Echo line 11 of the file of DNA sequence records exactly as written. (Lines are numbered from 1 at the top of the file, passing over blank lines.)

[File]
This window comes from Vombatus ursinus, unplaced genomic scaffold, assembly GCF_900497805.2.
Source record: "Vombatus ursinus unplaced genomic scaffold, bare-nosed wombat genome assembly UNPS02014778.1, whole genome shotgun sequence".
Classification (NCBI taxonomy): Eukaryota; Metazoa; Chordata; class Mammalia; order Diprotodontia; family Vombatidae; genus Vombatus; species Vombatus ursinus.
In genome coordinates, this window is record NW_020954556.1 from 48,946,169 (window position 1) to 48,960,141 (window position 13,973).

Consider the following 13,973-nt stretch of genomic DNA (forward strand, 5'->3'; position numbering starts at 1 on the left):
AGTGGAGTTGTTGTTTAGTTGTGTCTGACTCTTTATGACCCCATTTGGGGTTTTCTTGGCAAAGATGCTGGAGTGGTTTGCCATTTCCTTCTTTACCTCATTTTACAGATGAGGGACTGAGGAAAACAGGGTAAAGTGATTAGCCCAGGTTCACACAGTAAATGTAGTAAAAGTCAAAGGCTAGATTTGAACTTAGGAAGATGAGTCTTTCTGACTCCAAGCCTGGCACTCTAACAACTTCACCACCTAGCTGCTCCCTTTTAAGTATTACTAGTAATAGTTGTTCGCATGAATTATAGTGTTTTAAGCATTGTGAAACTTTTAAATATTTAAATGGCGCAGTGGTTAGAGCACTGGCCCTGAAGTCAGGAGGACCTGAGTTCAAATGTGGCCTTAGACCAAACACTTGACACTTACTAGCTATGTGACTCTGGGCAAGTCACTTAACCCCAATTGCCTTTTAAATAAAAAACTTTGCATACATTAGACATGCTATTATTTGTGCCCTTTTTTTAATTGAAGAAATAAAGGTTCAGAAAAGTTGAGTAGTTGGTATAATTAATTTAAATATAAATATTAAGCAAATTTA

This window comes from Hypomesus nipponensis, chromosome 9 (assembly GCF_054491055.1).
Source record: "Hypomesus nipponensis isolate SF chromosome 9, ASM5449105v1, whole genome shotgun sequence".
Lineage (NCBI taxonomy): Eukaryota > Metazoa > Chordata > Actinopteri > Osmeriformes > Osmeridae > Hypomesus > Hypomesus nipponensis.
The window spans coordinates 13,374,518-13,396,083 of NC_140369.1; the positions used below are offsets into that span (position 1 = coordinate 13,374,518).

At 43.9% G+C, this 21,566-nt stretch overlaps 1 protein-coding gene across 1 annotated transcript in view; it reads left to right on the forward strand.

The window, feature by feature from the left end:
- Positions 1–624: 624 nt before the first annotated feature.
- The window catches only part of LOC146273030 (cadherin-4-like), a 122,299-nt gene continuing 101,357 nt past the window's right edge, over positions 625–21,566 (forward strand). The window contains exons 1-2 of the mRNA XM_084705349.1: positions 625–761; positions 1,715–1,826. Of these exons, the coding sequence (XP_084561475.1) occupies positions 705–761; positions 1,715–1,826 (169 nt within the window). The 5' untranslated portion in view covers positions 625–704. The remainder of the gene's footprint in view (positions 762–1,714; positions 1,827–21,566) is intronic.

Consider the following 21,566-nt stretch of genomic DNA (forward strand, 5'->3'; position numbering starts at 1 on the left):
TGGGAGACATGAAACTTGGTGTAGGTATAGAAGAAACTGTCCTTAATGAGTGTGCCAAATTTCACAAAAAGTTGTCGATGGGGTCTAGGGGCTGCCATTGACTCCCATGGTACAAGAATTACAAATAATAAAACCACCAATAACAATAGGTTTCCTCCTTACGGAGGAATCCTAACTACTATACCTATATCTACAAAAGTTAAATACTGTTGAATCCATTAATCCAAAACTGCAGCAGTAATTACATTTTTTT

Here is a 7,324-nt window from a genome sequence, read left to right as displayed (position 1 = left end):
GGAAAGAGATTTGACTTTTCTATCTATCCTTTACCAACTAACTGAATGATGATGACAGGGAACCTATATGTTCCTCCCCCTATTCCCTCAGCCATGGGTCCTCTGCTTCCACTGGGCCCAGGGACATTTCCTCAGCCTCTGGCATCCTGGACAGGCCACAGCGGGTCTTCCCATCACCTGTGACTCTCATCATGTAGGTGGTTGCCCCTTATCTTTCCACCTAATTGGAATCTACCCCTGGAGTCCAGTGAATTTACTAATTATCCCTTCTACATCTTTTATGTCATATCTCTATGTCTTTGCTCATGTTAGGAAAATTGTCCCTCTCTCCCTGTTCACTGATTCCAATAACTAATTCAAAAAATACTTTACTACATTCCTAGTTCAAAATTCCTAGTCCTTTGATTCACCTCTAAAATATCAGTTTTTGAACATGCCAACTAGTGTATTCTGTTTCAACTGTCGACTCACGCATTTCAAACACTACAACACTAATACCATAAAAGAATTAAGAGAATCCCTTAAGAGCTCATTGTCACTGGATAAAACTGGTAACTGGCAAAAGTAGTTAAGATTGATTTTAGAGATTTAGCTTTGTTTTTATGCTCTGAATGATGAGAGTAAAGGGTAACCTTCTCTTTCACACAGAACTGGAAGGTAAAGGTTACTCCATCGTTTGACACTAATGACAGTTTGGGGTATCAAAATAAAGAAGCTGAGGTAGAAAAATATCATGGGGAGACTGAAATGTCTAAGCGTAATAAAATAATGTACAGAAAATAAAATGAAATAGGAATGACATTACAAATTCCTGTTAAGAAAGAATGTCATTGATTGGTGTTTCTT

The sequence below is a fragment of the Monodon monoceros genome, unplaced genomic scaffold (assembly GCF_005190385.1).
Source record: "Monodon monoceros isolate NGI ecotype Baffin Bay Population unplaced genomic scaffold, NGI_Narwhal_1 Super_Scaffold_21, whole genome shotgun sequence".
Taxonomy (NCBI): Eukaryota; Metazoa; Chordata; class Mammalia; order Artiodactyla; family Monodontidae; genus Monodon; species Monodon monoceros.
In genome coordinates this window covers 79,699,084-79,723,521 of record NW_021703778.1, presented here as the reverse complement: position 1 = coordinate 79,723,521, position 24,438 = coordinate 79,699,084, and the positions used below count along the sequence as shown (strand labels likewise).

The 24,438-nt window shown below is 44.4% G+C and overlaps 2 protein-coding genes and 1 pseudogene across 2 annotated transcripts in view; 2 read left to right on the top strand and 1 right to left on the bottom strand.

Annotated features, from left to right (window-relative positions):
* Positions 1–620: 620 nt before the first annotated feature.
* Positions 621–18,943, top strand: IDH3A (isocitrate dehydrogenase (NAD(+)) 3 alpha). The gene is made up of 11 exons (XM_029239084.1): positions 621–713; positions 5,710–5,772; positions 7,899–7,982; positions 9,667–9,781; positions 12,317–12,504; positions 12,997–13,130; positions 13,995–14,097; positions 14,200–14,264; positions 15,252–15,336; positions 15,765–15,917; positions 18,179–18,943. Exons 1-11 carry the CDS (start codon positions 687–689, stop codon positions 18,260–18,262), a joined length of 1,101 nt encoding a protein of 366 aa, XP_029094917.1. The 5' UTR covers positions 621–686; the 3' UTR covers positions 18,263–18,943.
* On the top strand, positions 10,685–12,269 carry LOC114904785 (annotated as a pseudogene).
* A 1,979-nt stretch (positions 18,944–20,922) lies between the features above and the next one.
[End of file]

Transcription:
At 43.9% G+C, this 21,566-nt stretch overlaps 1 protein-coding gene across 1 annotated transcript in view; it reads left to right on the forward strand.